I love the little mostly white puppy, don't you? I also love the black & tan with white (called tricolors) pups. This is the age when they are irresistible. Aren't all puppies cute? There are four puppies: - one tan, white, and black male, two tricolor females, one pied tricolor male. Clicking on the photos will enlarge them.

Tan pup is a boy named Huni
Tricolor pup is Elna, a girl
Blackstar Elna

Asa, a female tricolor puppy

Pied puppy is Grimur, a male
Asa with the gray legs

Dad, Leiru Huni, is also a black & tan with white dog and he is from Iceland. If you look closely you can see that the "tan" of the black & tan with white is really extremely light, almost gray which is very unusual. The puppy with the most white is actually a pied tricolor.

Mom is Blackstar Birta whose lineage goes back to the revered old Palmahaus dogs from North America. (If you'd like Birta's pedigree, and/or Huni's pedigree, and/or a combined Birta-Huni pedigree, just ask me.) The inbreeding score for the litter is less than 1% (0.390%)

Below are photos of mom and dad.

Birta at the 2010 AKC Agility Invitational


Sunday, May 10, 2015


Gunnar's left ear went up today. We've been wondering and waiting for awhile, we thought we might have a one ear up, one ear down, sheepdog. (Which was very cute too) He's growing so quickly it's hard to remember how little he was when he first came home. He is getting blond highlights and more chocolate brown touches to his coat. His final stool sample was free of coccidia and he's back on track with his vaccinations etc.
Gunnar - down
Gunnar - up
We think Gunnar is a really special guy. He is much loved and admired and almost too smart for his own good. His main challenge is training the people in his life. He loves running and playing, he's created a puppy slip and slide on an old tarp. It hysterical, he runs at it full tilt and slides through the water again and again. Stuffed toys don't stand a chance, except the flower you gave him. We just replace them because he enjoys them so. You won't be surprised when I say he wants to not only be with his people but keep them all together as a flock. Watching the kids get on the school bus or Steinn walk to work brings out his herding instincts. We have a friend who has a flock of Icelandic sheep, he has kindly said Gunnar can come out when he's older and we'll see if he has the instincts to work them.
It's interesting, Gunnar pretty much ignores squirrels and rabbits but watches and will chase birds. He especially watches crows. Last night he met a cat, stayed next to me and didn't bark or chase, even when the cat came over to him to hiss! While we wait for the final fence parts to arrive some neighbors have offered their dog free fenced gardens so Gunnar can explore and play and totally let loose and run as much as he likes, but I'm always there and he checks in every once in awhile.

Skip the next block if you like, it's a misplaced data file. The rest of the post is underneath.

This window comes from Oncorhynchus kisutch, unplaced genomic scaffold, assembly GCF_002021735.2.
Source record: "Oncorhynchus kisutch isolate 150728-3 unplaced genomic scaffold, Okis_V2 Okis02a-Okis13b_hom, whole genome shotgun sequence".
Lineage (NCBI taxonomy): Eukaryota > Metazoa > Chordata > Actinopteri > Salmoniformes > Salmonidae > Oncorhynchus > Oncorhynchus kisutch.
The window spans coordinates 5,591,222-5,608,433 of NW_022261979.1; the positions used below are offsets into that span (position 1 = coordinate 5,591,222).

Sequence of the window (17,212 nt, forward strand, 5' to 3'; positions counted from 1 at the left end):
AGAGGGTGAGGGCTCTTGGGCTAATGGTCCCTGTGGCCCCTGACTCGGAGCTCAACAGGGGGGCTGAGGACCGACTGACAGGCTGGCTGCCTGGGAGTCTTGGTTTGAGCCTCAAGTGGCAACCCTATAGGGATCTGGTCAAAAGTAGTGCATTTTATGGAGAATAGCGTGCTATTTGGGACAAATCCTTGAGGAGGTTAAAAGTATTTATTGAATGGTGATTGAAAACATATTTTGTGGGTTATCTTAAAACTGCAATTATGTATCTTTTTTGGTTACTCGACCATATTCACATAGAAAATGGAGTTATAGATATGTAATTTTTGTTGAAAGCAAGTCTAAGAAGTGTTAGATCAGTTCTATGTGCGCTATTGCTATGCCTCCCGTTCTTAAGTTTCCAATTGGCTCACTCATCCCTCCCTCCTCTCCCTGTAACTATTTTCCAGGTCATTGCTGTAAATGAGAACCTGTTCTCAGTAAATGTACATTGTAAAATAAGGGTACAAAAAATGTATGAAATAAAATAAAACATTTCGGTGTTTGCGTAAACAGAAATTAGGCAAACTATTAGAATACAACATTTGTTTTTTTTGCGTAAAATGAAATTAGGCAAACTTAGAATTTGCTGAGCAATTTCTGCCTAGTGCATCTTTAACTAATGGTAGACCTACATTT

Our main challenge currently is Gunnar's complete rejection of his crate and puppy enclosure. He will stay contained in our kitchen but under no circumstances will he go into the crate or puppy area! Treats and games are refused, and don't try just putting them at the back of the crate because he will outsmart you and get them anyway.  I know this has its roots in those first days when we stayed with him because he was ill and we didn't want him staying in a fouled kennel so we were frequently cleaning. We are working on it.

Already Gunnar is a treasured member of our family. He gets me moving, even on painful days. Watching him play with Steinn is a joy.  He loves the kids and hangs out doing homework after school on the bed. There are people who try to schedule their walks or come out just to greet him. He offered puppy love to stressed students during finals week!  We do these things in quick bursts then go home to rest and not get overtired. The only dog bed he will use is the king size one that used to be ours! Otherwise he seems comfortable almost everywhere on the floor. Remember how he used to sleep as a puppy with his head back in that torturous position? He still does sometimes.
Gunnar, Steinn
How are you and the rest of the pack? Is Totty back to enjoying her freedom? And you? You were correct about the addictive nature of the Icelandic Sheepdog, I already would like another, but we will wait until Gunnar is a bit older and trained so he can be the role model he was meant to be!

Anneliese, Steinn, Asta, Diddi, and of course Gunnar.

PS the kids say to tell you Gunnar is the best puppy ever and there is NO WAY we would return him so someone else could raise him. (When they heard how many people still wanted puppies they got worried.)

Wednesday, May 6, 2015

David, Bastian, Tully Lulu

Kitty, Kippa


Tuesday, May 5, 2015

Some of My Pack

I've been concentrating on the 'new' 2015 Icelandic Sheepdog puppies and neglecting photographing my adults. Here are some photos I took on Sunday of my own great dogs. They're squinting against the sun - isn't that cool. We love the sun but - - - we're just not used to it! Clicking on photos enlarges them.

My rare, stunning, and amazing black and white boy
His temperament is fantastic.

Can he really be over ten!

Kersins Kata, my heart dog. Thank you Good Helga.

People often ask how often I bathe my dogs.

Totty and Bear

Thank you J-P and Judy!
Interesting and quirky but very affectionate.